In this time, the fuel hedging gains came in at $13 million, up from losses of $71 million in 1QFY21 ended June 30 2020. Market-to-market gains of $72 million were also recognised on ineffective fuel hedges, a reversal from the $464 million in losses recognised in the previous year.

Conversely, non-fuel expenditure came in at $1,281 million, up 0.9% from the year before due to the higher costs that came with the increased flying activities. These were partially mitigated by lower depreciation costs as surplus aircraft were removed from the fleet.

Overall, SIA’s operating losses came in at $274 million, improving from the $1,037 logged last year.

As at 1QFY22, the group has completed its rights issuance which raked in $6.2 billion in additional liquidity. This brings its total amount raised to $21.6 billion since 1 Apr 2020.

SIA ended 1QFY22 with shareholders’ equity of $22.3 billion as well as a $5.9 billion increase in cash and bank balances to $13.7 million thanks to the rights issuances.

In this time, the group’s total debt balance increased by $0.7 billion to $15.1 billion, due to the increase in lease liabilities as a result of sale-and-leaseback activities.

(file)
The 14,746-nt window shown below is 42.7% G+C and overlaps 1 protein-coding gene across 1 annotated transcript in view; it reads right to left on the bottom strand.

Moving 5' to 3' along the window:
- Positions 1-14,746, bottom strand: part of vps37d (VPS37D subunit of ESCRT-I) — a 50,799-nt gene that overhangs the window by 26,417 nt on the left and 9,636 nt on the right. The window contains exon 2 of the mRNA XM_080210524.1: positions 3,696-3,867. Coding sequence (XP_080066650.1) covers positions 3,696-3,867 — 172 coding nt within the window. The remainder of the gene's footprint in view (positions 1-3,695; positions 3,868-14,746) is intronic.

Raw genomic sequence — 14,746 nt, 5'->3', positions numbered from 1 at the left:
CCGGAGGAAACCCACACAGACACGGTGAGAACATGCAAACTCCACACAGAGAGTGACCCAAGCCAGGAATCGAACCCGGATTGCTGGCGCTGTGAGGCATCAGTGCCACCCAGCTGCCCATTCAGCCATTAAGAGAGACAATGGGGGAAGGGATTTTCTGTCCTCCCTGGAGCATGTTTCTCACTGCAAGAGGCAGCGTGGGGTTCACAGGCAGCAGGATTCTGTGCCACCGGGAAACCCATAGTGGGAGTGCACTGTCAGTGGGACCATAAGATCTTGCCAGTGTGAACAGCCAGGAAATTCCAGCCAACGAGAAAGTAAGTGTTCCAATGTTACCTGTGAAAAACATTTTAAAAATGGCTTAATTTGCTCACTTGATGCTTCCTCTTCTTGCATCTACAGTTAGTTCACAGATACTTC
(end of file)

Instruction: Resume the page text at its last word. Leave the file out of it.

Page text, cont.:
Going forward, the group expects passenger capacity to be around 33% of pre-Covid-19 levels in the second quarter of FY2021/22. By end of September 2021, the SIA Group expects to serve around 50% of the points that were part of our passenger network before the onset of Covid-19.

Shares in Singapore Airlines closed up 6 cents or 1.17% at $5.18 on July 29, before its results announcement.


 

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SIA ends monthly variable component wage cuts for all Singapore-based staff​


Additional pay cuts for pilots and senior management will remain, said a Singapore Airlines spokesperson.


SINGAPORE: Singapore Airlines (SIA) has ended the monthly variable component (MVC) wage cuts of its Singapore-based staff, which were cut last year as the company's revenue plunged due to COVID-19.

On Friday (Aug 13), an SIA spokesperson told CNA that the airline has ceased the MVC cuts from Aug 1.

However, the additional pay cuts for pilots will remain, as per an agreement with the Airline Pilots' Association - Singapore (ALPA-S) union in September last year to mitigate further job losses for pilots.